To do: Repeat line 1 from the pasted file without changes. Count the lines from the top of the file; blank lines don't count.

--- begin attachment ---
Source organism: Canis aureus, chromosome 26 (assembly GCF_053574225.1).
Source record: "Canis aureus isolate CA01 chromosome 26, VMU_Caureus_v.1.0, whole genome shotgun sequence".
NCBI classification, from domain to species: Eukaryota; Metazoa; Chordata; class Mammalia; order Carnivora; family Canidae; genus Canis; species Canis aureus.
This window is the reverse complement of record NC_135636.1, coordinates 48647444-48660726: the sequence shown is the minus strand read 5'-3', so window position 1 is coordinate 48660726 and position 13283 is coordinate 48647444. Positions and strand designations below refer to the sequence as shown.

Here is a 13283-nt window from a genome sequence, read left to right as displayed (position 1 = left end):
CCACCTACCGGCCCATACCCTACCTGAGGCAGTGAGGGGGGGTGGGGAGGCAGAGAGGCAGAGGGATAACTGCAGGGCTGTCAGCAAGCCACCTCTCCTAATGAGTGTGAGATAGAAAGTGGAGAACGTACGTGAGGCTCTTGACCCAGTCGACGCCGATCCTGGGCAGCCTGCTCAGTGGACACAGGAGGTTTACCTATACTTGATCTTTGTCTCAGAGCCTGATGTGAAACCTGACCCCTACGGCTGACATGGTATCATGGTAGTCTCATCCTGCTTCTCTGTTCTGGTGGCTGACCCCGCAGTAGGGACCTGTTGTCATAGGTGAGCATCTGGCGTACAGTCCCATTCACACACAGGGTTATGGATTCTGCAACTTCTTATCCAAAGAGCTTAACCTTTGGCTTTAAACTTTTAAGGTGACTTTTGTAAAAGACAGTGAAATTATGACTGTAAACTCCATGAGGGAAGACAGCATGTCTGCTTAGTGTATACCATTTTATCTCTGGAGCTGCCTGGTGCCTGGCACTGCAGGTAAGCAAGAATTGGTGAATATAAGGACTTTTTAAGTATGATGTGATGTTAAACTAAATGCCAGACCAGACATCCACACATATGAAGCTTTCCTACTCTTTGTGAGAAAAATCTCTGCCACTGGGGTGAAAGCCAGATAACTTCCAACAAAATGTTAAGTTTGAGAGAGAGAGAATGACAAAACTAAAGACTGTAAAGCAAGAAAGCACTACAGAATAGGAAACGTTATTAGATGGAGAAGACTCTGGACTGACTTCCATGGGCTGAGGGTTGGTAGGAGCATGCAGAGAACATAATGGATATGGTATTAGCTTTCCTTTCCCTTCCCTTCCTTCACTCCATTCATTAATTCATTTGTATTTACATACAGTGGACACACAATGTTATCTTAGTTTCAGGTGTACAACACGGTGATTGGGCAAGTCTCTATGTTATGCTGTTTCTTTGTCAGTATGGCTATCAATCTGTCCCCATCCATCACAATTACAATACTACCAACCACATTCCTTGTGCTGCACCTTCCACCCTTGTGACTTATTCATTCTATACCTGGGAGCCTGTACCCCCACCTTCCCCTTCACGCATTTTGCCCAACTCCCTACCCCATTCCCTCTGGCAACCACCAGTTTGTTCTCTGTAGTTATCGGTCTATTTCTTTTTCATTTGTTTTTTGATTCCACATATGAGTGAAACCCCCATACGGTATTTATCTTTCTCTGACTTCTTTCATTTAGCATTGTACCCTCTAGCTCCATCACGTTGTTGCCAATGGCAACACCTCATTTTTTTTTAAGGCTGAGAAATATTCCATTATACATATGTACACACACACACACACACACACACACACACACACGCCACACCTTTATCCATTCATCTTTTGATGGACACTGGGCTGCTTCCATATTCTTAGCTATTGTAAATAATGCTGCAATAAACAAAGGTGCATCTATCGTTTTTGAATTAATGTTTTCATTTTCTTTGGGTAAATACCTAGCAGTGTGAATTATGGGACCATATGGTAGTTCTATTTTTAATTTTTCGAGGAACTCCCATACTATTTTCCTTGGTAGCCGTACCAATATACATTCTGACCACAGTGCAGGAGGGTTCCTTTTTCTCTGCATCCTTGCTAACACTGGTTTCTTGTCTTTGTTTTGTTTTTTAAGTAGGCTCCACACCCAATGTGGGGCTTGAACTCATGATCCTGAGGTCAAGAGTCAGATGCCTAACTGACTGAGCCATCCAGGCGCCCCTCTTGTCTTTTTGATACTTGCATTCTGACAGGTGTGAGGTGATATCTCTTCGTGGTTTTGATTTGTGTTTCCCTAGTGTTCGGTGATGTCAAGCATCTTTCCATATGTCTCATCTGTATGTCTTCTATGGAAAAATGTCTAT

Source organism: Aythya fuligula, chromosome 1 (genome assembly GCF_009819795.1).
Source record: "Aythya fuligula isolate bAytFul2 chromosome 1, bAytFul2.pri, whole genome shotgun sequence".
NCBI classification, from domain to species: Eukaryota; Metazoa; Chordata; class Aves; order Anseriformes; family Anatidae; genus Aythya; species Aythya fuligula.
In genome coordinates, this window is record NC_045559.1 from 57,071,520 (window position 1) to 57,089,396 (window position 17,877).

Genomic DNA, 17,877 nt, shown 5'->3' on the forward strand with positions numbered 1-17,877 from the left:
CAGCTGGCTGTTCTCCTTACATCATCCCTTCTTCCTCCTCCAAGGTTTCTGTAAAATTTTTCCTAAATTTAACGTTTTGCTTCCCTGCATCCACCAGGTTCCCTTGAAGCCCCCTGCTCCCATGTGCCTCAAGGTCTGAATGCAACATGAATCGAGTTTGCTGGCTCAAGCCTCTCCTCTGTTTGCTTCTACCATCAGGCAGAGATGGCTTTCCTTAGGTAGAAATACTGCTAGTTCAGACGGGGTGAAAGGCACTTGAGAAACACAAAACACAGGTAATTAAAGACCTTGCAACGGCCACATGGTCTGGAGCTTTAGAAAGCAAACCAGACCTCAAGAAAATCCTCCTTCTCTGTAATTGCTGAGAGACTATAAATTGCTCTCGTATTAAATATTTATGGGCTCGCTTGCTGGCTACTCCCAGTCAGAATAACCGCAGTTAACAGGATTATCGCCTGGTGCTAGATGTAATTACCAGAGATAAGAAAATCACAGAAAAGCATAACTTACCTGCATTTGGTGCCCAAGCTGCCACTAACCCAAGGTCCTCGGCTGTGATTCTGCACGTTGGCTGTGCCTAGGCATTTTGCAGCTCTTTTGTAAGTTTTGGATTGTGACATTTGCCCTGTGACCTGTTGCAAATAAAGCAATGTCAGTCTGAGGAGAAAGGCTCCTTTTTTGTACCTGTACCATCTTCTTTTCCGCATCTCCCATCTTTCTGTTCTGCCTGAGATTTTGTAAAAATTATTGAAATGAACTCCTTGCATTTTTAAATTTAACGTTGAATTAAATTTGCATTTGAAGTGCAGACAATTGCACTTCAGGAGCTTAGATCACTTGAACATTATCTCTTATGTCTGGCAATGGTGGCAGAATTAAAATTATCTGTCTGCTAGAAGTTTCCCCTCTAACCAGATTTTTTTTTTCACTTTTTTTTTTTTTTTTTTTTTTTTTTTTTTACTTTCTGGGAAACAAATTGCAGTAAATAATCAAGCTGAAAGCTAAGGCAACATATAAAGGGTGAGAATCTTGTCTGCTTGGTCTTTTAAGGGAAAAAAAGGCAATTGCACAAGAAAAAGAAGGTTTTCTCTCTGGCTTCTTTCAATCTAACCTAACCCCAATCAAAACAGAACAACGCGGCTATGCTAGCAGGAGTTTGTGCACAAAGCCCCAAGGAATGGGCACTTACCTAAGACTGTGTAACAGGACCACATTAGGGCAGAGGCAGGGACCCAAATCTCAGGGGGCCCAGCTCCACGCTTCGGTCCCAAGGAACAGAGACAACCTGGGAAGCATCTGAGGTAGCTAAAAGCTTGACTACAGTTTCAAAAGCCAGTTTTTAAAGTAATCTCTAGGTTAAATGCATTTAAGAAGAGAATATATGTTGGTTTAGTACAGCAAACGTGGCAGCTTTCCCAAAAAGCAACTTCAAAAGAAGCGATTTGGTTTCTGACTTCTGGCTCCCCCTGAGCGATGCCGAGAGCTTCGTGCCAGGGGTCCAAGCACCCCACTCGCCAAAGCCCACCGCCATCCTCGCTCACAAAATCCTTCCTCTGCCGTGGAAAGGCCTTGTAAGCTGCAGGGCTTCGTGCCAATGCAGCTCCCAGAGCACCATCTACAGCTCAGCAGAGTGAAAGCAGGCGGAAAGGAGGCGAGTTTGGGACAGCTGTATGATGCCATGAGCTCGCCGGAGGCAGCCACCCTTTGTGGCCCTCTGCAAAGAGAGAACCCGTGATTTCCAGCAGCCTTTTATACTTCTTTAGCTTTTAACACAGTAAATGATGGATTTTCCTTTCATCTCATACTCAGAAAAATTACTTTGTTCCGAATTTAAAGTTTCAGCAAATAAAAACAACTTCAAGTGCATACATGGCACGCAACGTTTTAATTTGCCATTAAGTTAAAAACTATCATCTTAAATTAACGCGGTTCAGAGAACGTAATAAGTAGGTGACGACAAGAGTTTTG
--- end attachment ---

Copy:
Source organism: Canis aureus, chromosome 26 (assembly GCF_053574225.1).